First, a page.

More worryingly, though, Haysman shone a light on the issue with the cameras upon which Hawk-Eye depends. At that point an Ashes Test, for instance, might have had bestowed upon it a battalion of deluxe 250 frame-per-second cameras, whereas a so-called lesser fixture might use ones that captured as few as 25 frames-per-second. Remember: the higher the frame rate the more accurate the reading. Put plainly, for the past five years the production budget of the rights holder for any given game, as well as that game's level of perceived importance, has had an impact on the reliability of Hawk-Eye readings. Absurd.

As a general rule, the more you research the technology used in DRS calls, the more you worry. In one 2013 interview about his new goal-line technology for football, Paul Hawkins decried the lack of testing the ICC had done to verify the accuracy of DRS technologies. "What cricket hasn't done as much as other sports is test anything," he started. "This [football's Goal Decision System] has been very, very heavily tested whereas cricket's hasn't really undergone any testing." Any? Then this: "It's almost like it has tested it in live conditions so they are inheriting broadcast technology rather than developing officiating technology." Does that fill you with confidence?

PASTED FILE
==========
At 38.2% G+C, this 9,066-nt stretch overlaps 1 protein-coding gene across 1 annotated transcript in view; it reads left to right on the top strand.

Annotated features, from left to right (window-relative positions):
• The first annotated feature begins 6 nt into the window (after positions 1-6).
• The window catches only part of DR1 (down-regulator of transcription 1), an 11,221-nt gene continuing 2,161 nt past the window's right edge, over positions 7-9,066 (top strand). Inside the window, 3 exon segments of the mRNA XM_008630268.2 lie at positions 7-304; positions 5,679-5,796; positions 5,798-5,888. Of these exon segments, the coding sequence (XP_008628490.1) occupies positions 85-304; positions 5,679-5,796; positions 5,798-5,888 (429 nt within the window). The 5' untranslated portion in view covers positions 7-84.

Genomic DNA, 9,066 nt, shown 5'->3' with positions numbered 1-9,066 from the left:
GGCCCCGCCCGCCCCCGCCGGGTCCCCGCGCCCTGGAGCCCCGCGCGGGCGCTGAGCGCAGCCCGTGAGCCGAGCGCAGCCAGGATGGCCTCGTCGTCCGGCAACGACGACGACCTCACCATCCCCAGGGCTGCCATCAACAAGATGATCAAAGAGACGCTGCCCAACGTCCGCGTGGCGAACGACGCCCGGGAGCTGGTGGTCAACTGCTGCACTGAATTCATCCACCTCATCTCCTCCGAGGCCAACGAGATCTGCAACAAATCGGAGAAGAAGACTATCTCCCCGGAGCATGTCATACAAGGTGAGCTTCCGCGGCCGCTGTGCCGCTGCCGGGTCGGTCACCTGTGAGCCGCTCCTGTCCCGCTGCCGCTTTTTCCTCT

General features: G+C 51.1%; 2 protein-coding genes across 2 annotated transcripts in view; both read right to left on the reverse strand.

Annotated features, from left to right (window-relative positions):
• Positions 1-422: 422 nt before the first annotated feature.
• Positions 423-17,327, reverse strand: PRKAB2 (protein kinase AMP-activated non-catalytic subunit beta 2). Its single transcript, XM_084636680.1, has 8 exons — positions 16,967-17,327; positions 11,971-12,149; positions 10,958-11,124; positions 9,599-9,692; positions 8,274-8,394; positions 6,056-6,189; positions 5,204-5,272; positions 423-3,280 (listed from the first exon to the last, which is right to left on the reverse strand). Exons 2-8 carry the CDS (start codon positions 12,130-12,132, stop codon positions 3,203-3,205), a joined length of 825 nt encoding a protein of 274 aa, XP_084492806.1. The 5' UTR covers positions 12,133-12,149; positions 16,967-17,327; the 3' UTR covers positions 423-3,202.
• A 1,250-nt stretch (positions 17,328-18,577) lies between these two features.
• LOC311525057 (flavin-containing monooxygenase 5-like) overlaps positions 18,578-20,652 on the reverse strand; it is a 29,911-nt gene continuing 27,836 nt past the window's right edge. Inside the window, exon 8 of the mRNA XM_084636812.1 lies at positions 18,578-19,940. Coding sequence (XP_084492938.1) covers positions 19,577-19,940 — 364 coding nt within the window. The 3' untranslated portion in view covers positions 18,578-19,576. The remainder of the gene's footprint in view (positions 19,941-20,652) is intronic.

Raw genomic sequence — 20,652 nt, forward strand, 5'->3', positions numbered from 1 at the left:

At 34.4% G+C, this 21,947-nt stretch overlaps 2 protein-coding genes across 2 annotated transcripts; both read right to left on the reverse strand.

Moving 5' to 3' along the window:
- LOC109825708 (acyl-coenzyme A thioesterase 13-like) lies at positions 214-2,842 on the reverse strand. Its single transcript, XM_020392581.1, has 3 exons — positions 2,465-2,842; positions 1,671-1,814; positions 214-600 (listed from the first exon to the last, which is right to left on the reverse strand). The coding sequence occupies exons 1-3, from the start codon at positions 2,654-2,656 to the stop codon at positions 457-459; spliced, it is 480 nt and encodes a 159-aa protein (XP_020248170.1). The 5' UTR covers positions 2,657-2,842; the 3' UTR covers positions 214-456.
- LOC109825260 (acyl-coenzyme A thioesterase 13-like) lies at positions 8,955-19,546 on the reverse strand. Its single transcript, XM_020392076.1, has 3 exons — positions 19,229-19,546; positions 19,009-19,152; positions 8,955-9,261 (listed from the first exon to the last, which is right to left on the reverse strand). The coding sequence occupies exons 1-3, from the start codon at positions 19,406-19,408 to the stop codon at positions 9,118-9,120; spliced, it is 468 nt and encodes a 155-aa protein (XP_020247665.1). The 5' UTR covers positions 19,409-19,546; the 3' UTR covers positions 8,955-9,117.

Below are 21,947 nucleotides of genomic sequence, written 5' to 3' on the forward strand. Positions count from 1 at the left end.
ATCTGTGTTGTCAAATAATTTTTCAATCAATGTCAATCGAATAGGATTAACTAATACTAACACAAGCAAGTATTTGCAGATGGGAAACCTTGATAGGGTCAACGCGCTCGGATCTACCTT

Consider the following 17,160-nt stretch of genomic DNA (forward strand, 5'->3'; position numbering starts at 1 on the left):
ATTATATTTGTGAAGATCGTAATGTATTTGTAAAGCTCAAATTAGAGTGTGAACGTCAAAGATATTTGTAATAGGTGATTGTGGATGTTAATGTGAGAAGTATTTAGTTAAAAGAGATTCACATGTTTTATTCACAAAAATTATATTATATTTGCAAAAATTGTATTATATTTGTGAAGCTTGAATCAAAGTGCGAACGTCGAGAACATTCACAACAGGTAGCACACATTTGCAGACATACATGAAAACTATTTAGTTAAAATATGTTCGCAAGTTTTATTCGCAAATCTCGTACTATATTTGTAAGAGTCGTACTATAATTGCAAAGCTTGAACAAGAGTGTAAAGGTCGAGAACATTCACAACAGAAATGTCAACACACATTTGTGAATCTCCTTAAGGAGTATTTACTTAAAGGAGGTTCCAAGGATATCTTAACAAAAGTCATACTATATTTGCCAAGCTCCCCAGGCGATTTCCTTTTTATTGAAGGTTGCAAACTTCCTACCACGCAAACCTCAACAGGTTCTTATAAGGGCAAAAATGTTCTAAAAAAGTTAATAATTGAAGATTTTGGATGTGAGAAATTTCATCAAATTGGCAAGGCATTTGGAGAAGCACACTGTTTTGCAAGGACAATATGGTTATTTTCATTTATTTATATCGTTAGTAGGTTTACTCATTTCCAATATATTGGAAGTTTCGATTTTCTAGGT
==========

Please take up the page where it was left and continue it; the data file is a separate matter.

Hawkins and science-minded cricket fans might bray at the suggestion that Hawk-Eye can't be taken as law, but in lieu of any explanation of its formulas, machinations and the way it's operated (also known as proprietary information) it's hard for some of us to shake the doubt that what we're seeing with our eyes differs significantly from the reading of a computer.

Russell Jackson is a cricket lover who blogs about sport in the present and nostalgic tense for the Guardian Australia and Wasted Afternoons. @rustyjacko